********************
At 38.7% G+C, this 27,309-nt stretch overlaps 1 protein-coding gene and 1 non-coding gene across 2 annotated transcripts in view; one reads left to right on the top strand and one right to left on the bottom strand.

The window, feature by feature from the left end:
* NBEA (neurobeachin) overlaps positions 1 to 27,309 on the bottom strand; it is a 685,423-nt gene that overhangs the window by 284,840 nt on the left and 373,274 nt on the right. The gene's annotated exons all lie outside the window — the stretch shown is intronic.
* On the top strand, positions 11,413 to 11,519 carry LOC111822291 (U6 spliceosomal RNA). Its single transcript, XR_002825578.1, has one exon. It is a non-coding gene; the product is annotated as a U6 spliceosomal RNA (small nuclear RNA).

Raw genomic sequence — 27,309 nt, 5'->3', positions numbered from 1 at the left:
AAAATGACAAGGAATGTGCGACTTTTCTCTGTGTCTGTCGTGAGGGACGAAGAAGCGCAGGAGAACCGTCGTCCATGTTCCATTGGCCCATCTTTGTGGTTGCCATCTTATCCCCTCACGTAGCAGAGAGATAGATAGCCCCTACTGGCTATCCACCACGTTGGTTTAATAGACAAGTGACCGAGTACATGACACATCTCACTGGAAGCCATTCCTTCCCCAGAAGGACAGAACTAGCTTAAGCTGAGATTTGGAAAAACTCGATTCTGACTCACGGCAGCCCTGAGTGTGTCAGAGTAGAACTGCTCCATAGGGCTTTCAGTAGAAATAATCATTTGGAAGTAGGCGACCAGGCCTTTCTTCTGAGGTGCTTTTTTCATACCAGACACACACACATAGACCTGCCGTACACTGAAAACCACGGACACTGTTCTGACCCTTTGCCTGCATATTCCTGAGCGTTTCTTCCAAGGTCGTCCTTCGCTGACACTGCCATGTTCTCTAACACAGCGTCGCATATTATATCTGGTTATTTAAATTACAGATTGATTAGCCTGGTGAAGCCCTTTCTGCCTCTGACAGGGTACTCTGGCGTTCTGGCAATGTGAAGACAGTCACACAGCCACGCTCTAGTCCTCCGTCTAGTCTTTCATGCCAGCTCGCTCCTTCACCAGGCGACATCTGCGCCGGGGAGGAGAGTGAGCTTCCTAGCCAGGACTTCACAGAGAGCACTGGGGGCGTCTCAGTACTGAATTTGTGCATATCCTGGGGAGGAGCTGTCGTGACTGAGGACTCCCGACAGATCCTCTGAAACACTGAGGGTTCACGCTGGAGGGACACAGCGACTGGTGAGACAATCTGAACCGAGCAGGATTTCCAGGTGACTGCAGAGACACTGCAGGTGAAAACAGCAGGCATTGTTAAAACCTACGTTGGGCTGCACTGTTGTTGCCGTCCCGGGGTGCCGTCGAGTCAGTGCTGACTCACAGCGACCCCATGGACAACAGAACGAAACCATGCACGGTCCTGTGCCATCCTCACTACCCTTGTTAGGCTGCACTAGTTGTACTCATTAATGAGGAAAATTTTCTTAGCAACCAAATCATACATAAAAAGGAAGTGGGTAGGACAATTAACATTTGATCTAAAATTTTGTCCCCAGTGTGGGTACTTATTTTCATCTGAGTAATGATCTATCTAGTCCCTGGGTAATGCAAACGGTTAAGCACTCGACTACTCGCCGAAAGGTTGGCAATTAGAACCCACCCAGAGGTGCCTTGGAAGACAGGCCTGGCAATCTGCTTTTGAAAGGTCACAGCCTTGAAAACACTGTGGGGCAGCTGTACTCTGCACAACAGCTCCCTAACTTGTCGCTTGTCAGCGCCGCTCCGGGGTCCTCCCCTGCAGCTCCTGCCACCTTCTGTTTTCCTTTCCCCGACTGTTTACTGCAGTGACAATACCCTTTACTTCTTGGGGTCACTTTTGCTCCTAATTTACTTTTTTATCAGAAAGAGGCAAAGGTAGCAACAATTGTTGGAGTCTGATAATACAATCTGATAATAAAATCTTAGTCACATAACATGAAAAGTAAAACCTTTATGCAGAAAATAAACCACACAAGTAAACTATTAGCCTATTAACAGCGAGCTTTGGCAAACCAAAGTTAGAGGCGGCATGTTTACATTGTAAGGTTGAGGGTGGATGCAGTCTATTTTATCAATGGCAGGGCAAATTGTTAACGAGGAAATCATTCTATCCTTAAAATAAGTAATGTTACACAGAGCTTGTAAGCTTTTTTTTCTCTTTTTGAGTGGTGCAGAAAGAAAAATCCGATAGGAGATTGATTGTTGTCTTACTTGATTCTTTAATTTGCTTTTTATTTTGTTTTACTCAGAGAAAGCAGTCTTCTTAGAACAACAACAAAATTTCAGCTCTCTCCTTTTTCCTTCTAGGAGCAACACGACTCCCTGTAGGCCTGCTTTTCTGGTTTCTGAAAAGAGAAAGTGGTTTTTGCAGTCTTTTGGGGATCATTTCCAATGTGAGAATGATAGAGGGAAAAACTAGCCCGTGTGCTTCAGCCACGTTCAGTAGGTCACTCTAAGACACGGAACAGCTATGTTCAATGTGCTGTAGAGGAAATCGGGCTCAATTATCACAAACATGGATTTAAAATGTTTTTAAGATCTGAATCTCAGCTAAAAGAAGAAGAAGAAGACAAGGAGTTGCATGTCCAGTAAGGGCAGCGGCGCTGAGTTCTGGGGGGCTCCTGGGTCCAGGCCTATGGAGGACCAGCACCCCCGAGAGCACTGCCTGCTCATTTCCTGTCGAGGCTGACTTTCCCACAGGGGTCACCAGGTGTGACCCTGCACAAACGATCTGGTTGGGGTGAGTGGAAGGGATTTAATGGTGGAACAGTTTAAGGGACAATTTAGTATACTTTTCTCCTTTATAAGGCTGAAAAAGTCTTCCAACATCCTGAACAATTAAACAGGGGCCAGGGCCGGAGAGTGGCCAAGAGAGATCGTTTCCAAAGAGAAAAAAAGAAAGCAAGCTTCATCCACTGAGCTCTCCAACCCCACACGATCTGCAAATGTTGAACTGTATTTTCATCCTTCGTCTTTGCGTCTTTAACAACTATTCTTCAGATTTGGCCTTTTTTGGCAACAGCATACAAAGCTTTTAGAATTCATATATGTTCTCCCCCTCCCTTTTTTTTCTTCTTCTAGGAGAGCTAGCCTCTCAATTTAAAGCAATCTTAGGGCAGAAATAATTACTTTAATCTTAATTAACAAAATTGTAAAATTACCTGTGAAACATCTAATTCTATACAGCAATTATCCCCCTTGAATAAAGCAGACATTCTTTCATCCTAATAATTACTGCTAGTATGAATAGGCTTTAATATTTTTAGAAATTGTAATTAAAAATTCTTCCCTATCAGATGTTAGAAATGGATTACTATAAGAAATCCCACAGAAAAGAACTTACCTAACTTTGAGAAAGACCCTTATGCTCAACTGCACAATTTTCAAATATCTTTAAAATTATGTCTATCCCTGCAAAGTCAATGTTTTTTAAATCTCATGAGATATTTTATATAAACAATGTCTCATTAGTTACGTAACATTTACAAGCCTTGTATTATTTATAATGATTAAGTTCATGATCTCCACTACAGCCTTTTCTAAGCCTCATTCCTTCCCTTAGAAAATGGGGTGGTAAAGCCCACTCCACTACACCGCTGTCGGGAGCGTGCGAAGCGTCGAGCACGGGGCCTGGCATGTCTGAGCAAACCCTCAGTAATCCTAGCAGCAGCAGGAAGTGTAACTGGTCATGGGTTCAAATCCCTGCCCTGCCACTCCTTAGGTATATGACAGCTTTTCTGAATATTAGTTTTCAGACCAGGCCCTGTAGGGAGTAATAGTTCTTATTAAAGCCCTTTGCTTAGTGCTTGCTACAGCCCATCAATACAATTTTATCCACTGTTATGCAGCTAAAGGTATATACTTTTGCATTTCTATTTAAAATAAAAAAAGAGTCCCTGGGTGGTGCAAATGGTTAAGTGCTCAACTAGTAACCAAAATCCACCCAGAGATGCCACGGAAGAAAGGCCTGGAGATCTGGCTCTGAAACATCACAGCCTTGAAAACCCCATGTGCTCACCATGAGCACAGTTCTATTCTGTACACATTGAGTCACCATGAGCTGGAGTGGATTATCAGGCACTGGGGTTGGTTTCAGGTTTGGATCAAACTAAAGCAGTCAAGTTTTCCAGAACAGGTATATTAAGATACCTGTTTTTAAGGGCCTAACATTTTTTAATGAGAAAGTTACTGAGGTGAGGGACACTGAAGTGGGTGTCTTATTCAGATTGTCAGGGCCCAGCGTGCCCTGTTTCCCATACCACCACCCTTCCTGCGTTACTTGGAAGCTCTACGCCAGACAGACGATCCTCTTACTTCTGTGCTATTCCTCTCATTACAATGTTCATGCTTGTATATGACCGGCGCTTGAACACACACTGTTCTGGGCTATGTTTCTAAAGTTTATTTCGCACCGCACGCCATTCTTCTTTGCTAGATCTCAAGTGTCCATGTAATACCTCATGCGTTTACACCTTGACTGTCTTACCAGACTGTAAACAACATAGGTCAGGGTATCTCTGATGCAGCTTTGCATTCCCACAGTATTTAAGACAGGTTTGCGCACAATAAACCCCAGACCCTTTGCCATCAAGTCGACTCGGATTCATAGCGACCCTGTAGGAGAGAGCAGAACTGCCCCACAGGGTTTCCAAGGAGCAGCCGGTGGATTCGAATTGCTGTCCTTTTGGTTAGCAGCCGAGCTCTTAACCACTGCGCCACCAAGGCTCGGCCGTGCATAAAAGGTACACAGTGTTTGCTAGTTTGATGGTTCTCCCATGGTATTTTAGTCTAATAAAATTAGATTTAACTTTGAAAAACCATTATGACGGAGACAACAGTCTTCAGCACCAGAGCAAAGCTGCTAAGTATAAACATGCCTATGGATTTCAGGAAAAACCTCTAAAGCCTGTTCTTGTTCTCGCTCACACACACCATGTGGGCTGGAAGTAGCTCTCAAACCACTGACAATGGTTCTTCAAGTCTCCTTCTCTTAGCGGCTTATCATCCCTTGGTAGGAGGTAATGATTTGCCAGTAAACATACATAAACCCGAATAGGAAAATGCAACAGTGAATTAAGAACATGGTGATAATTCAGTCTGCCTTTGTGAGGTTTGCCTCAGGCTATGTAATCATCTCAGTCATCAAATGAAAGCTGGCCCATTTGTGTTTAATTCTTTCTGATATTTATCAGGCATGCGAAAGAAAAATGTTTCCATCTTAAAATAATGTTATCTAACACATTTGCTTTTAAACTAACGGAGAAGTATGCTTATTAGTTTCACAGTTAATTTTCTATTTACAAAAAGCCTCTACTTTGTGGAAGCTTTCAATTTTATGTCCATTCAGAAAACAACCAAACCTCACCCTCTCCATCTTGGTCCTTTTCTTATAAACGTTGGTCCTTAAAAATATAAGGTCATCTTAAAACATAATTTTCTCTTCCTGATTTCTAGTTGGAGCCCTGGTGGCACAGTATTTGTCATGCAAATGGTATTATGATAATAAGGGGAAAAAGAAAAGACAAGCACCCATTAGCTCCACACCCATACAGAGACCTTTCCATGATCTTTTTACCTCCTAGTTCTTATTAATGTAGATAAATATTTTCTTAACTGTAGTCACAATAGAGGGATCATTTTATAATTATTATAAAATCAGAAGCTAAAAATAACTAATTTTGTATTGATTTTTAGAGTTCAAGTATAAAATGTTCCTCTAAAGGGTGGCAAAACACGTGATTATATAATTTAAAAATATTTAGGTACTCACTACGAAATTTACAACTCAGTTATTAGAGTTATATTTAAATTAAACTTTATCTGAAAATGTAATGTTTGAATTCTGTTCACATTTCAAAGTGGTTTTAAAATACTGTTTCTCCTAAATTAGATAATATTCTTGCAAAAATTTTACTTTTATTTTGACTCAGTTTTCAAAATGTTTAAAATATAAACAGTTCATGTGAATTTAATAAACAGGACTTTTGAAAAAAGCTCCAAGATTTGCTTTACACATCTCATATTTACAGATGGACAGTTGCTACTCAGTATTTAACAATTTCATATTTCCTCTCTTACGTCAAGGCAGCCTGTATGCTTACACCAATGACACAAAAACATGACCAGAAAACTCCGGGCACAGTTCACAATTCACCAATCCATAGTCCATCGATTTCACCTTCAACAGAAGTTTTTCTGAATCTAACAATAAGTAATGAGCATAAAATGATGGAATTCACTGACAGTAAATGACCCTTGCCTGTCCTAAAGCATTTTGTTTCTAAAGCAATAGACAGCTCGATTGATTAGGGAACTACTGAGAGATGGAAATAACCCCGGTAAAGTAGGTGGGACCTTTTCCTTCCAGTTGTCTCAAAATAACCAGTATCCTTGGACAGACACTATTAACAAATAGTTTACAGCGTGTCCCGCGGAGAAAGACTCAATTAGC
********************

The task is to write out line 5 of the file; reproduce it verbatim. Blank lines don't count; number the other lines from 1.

Raw genomic sequence — 27,309 nt, 5'->3', positions numbered from 1 at the left: